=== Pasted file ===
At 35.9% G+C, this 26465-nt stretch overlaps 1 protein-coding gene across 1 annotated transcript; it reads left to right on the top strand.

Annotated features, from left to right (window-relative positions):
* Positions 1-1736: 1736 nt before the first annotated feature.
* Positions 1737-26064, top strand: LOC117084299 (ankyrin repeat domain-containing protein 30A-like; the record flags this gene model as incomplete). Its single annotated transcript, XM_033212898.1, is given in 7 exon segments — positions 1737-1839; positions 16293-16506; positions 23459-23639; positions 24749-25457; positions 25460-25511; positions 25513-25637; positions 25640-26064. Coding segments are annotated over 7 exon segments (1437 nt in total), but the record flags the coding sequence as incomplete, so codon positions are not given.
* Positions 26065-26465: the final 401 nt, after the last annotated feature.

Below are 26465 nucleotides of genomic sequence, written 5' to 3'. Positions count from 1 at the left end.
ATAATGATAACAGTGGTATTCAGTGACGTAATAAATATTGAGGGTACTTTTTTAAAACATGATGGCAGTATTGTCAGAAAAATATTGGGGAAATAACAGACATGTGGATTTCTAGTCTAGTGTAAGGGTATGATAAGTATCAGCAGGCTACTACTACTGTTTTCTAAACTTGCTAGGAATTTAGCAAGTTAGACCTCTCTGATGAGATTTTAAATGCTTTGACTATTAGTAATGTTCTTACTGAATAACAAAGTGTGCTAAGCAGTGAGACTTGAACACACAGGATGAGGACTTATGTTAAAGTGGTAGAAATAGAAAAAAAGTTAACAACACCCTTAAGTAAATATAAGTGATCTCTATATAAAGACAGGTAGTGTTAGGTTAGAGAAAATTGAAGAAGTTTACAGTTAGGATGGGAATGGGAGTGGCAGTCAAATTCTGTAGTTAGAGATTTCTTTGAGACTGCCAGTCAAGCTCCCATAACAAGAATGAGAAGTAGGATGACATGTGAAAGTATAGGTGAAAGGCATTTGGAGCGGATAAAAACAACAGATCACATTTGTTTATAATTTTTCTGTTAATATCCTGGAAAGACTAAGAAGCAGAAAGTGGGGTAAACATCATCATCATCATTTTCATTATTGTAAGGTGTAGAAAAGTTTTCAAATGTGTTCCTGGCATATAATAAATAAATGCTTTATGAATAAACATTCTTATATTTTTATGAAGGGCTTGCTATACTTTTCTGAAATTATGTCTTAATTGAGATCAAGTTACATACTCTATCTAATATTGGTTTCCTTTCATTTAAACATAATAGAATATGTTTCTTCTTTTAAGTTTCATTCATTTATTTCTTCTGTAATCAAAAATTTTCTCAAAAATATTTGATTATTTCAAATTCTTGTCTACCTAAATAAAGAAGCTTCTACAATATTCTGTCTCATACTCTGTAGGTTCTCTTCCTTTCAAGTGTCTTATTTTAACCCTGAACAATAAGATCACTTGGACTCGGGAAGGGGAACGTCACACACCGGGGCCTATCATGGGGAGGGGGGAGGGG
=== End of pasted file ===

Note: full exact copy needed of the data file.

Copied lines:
At 35.9% G+C, this 26465-nt stretch overlaps 1 protein-coding gene across 1 annotated transcript; it reads left to right on the top strand.

Annotated features, from left to right (window-relative positions):
* Positions 1-1736: 1736 nt before the first annotated feature.
* Positions 1737-26064, top strand: LOC117084299 (ankyrin repeat domain-containing protein 30A-like; the record flags this gene model as incomplete). Its single annotated transcript, XM_033212898.1, is given in 7 exon segments — positions 1737-1839; positions 16293-16506; positions 23459-23639; positions 24749-25457; positions 25460-25511; positions 25513-25637; positions 25640-26064. Coding segments are annotated over 7 exon segments (1437 nt in total), but the record flags the coding sequence as incomplete, so codon positions are not given.
* Positions 26065-26465: the final 401 nt, after the last annotated feature.

Below are 26465 nucleotides of genomic sequence, written 5' to 3'. Positions count from 1 at the left end.
ATAATGATAACAGTGGTATTCAGTGACGTAATAAATATTGAGGGTACTTTTTTAAAACATGATGGCAGTATTGTCAGAAAAATATTGGGGAAATAACAGACATGTGGATTTCTAGTCTAGTGTAAGGGTATGATAAGTATCAGCAGGCTACTACTACTGTTTTCTAAACTTGCTAGGAATTTAGCAAGTTAGACCTCTCTGATGAGATTTTAAATGCTTTGACTATTAGTAATGTTCTTACTGAATAACAAAGTGTGCTAAGCAGTGAGACTTGAACACACAGGATGAGGACTTATGTTAAAGTGGTAGAAATAGAAAAAAAGTTAACAACACCCTTAAGTAAATATAAGTGATCTCTATATAAAGACAGGTAGTGTTAGGTTAGAGAAAATTGAAGAAGTTTACAGTTAGGATGGGAATGGGAGTGGCAGTCAAATTCTGTAGTTAGAGATTTCTTTGAGACTGCCAGTCAAGCTCCCATAACAAGAATGAGAAGTAGGATGACATGTGAAAGTATAGGTGAAAGGCATTTGGAGCGGATAAAAACAACAGATCACATTTGTTTATAATTTTTCTGTTAATATCCTGGAAAGACTAAGAAGCAGAAAGTGGGGTAAACATCATCATCATCATTTTCATTATTGTAAGGTGTAGAAAAGTTTTCAAATGTGTTCCTGGCATATAATAAATAAATGCTTTATGAATAAACATTCTTATATTTTTATGAAGGGCTTGCTATACTTTTCTGAAATTATGTCTTAATTGAGATCAAGTTACATACTCTATCTAATATTGGTTTCCTTTCATTTAAACATAATAGAATATGTTTCTTCTTTTAAGTTTCATTCATTTATTTCTTCTGTAATCAAAAATTTTCTCAAAAATATTTGATTATTTCAAATTCTTGTCTACCTAAATAAAGAAGCTTCTACAATATTCTGTCTCATACTCTGTAGGTTCTCTTCCTTTCAAGTGTCTTATTTTAACCCTGAACAATAAGATCACTTGGACTCGGGAAGGGGAACGTCACACACCGGGGCCTATCATGGGGAGGGGGGAGGGG